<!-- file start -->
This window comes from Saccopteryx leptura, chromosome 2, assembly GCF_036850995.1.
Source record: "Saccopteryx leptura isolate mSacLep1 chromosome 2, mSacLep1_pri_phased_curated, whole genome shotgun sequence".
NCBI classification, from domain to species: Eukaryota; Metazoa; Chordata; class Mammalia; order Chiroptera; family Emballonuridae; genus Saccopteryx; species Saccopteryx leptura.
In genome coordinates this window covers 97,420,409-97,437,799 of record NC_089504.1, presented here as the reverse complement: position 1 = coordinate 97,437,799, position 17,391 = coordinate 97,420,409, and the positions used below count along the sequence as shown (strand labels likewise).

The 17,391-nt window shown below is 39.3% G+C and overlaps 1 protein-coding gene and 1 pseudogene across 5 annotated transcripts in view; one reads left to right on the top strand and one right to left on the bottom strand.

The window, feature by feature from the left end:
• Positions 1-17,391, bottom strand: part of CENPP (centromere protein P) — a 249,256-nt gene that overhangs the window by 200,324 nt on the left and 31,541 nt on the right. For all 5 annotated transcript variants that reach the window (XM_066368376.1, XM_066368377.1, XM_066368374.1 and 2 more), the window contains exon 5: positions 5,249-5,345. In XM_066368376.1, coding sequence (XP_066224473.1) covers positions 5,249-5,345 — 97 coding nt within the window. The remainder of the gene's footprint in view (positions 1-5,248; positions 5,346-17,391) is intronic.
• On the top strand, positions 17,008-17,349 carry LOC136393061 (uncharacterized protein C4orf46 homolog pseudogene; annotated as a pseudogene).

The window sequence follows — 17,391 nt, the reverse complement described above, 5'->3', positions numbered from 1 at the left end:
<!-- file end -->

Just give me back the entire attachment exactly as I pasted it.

This window comes from Saccopteryx leptura, chromosome 2, assembly GCF_036850995.1.
Source record: "Saccopteryx leptura isolate mSacLep1 chromosome 2, mSacLep1_pri_phased_curated, whole genome shotgun sequence".
NCBI classification, from domain to species: Eukaryota; Metazoa; Chordata; class Mammalia; order Chiroptera; family Emballonuridae; genus Saccopteryx; species Saccopteryx leptura.
In genome coordinates this window covers 97,420,409-97,437,799 of record NC_089504.1, presented here as the reverse complement: position 1 = coordinate 97,437,799, position 17,391 = coordinate 97,420,409, and the positions used below count along the sequence as shown (strand labels likewise).

The 17,391-nt window shown below is 39.3% G+C and overlaps 1 protein-coding gene and 1 pseudogene across 5 annotated transcripts in view; one reads left to right on the top strand and one right to left on the bottom strand.

The window, feature by feature from the left end:
• Positions 1-17,391, bottom strand: part of CENPP (centromere protein P) — a 249,256-nt gene that overhangs the window by 200,324 nt on the left and 31,541 nt on the right. For all 5 annotated transcript variants that reach the window (XM_066368376.1, XM_066368377.1, XM_066368374.1 and 2 more), the window contains exon 5: positions 5,249-5,345. In XM_066368376.1, coding sequence (XP_066224473.1) covers positions 5,249-5,345 — 97 coding nt within the window. The remainder of the gene's footprint in view (positions 1-5,248; positions 5,346-17,391) is intronic.
• On the top strand, positions 17,008-17,349 carry LOC136393061 (uncharacterized protein C4orf46 homolog pseudogene; annotated as a pseudogene).

The window sequence follows — 17,391 nt, the reverse complement described above, 5'->3', positions numbered from 1 at the left end: